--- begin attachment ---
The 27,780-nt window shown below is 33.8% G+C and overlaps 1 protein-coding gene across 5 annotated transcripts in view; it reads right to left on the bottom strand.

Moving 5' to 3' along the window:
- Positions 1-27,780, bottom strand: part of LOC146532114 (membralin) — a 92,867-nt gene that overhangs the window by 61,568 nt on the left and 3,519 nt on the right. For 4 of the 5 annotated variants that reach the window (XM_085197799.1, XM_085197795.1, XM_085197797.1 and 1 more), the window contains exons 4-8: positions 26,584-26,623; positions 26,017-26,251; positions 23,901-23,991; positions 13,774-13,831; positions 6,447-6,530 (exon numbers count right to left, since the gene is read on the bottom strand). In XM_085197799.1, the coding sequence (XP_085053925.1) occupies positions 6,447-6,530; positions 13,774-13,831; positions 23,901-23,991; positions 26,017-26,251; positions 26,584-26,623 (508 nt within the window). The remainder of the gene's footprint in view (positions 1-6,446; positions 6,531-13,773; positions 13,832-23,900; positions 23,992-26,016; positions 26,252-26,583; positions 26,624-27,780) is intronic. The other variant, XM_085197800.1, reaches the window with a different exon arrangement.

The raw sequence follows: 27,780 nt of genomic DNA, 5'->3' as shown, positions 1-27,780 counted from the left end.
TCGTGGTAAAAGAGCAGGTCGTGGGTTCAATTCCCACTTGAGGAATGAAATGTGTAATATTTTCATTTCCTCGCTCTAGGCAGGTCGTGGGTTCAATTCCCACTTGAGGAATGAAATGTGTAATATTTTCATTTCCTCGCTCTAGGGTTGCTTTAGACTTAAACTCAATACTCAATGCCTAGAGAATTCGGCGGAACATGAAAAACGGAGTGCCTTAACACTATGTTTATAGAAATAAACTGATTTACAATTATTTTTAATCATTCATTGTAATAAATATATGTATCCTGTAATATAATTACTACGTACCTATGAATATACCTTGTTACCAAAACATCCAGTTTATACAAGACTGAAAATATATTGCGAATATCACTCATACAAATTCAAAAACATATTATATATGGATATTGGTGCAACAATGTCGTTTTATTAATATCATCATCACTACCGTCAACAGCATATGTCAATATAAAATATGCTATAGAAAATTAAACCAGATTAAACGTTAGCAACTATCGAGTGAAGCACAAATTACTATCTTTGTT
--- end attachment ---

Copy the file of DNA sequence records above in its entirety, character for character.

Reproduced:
The 27,780-nt window shown below is 33.8% G+C and overlaps 1 protein-coding gene across 5 annotated transcripts in view; it reads right to left on the bottom strand.

Moving 5' to 3' along the window:
- Positions 1-27,780, bottom strand: part of LOC146532114 (membralin) — a 92,867-nt gene that overhangs the window by 61,568 nt on the left and 3,519 nt on the right. For 4 of the 5 annotated variants that reach the window (XM_085197799.1, XM_085197795.1, XM_085197797.1 and 1 more), the window contains exons 4-8: positions 26,584-26,623; positions 26,017-26,251; positions 23,901-23,991; positions 13,774-13,831; positions 6,447-6,530 (exon numbers count right to left, since the gene is read on the bottom strand). In XM_085197799.1, the coding sequence (XP_085053925.1) occupies positions 6,447-6,530; positions 13,774-13,831; positions 23,901-23,991; positions 26,017-26,251; positions 26,584-26,623 (508 nt within the window). The remainder of the gene's footprint in view (positions 1-6,446; positions 6,531-13,773; positions 13,832-23,900; positions 23,992-26,016; positions 26,252-26,583; positions 26,624-27,780) is intronic. The other variant, XM_085197800.1, reaches the window with a different exon arrangement.

The raw sequence follows: 27,780 nt of genomic DNA, 5'->3' as shown, positions 1-27,780 counted from the left end.
TCGTGGTAAAAGAGCAGGTCGTGGGTTCAATTCCCACTTGAGGAATGAAATGTGTAATATTTTCATTTCCTCGCTCTAGGCAGGTCGTGGGTTCAATTCCCACTTGAGGAATGAAATGTGTAATATTTTCATTTCCTCGCTCTAGGGTTGCTTTAGACTTAAACTCAATACTCAATGCCTAGAGAATTCGGCGGAACATGAAAAACGGAGTGCCTTAACACTATGTTTATAGAAATAAACTGATTTACAATTATTTTTAATCATTCATTGTAATAAATATATGTATCCTGTAATATAATTACTACGTACCTATGAATATACCTTGTTACCAAAACATCCAGTTTATACAAGACTGAAAATATATTGCGAATATCACTCATACAAATTCAAAAACATATTATATATGGATATTGGTGCAACAATGTCGTTTTATTAATATCATCATCACTACCGTCAACAGCATATGTCAATATAAAATATGCTATAGAAAATTAAACCAGATTAAACGTTAGCAACTATCGAGTGAAGCACAAATTACTATCTTTGTT